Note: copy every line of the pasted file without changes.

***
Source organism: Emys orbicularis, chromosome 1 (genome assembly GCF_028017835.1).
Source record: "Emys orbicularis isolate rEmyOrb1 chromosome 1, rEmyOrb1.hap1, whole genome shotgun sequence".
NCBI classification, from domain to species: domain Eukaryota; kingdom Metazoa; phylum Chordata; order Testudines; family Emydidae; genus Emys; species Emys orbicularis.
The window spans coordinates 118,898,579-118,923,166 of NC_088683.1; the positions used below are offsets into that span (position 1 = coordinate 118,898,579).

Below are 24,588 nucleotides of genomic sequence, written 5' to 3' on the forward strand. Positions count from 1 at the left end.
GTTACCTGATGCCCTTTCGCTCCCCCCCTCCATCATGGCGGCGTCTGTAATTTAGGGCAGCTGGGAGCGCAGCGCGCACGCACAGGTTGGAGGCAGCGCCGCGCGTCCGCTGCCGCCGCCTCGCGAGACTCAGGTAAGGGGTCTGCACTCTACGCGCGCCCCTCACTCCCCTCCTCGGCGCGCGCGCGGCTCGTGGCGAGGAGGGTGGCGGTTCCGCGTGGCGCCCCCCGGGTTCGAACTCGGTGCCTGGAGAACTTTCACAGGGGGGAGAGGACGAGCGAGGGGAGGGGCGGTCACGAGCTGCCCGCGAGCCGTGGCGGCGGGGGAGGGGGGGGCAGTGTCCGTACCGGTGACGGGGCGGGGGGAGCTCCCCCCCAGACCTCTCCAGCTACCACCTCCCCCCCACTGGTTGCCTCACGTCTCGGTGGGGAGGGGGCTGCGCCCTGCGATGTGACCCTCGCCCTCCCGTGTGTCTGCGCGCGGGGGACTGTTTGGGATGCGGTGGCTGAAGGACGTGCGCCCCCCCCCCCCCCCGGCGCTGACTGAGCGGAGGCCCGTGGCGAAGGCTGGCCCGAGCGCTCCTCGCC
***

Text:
Source organism: Emys orbicularis, chromosome 1 (genome assembly GCF_028017835.1).
Source record: "Emys orbicularis isolate rEmyOrb1 chromosome 1, rEmyOrb1.hap1, whole genome shotgun sequence".
NCBI classification, from domain to species: domain Eukaryota; kingdom Metazoa; phylum Chordata; order Testudines; family Emydidae; genus Emys; species Emys orbicularis.
The window spans coordinates 118,898,579-118,923,166 of NC_088683.1; the positions used below are offsets into that span (position 1 = coordinate 118,898,579).

Below are 24,588 nucleotides of genomic sequence, written 5' to 3' on the forward strand. Positions count from 1 at the left end.
GTTACCTGATGCCCTTTCGCTCCCCCCCTCCATCATGGCGGCGTCTGTAATTTAGGGCAGCTGGGAGCGCAGCGCGCACGCACAGGTTGGAGGCAGCGCCGCGCGTCCGCTGCCGCCGCCTCGCGAGACTCAGGTAAGGGGTCTGCACTCTACGCGCGCCCCTCACTCCCCTCCTCGGCGCGCGCGCGGCTCGTGGCGAGGAGGGTGGCGGTTCCGCGTGGCGCCCCCCGGGTTCGAACTCGGTGCCTGGAGAACTTTCACAGGGGGGAGAGGACGAGCGAGGGGAGGGGCGGTCACGAGCTGCCCGCGAGCCGTGGCGGCGGGGGAGGGGGGGGCAGTGTCCGTACCGGTGACGGGGCGGGGGGAGCTCCCCCCCAGACCTCTCCAGCTACCACCTCCCCCCCACTGGTTGCCTCACGTCTCGGTGGGGAGGGGGCTGCGCCCTGCGATGTGACCCTCGCCCTCCCGTGTGTCTGCGCGCGGGGGACTGTTTGGGATGCGGTGGCTGAAGGACGTGCGCCCCCCCCCCCCCCCGGCGCTGACTGAGCGGAGGCCCGTGGCGAAGGCTGGCCCGAGCGCTCCTCGCC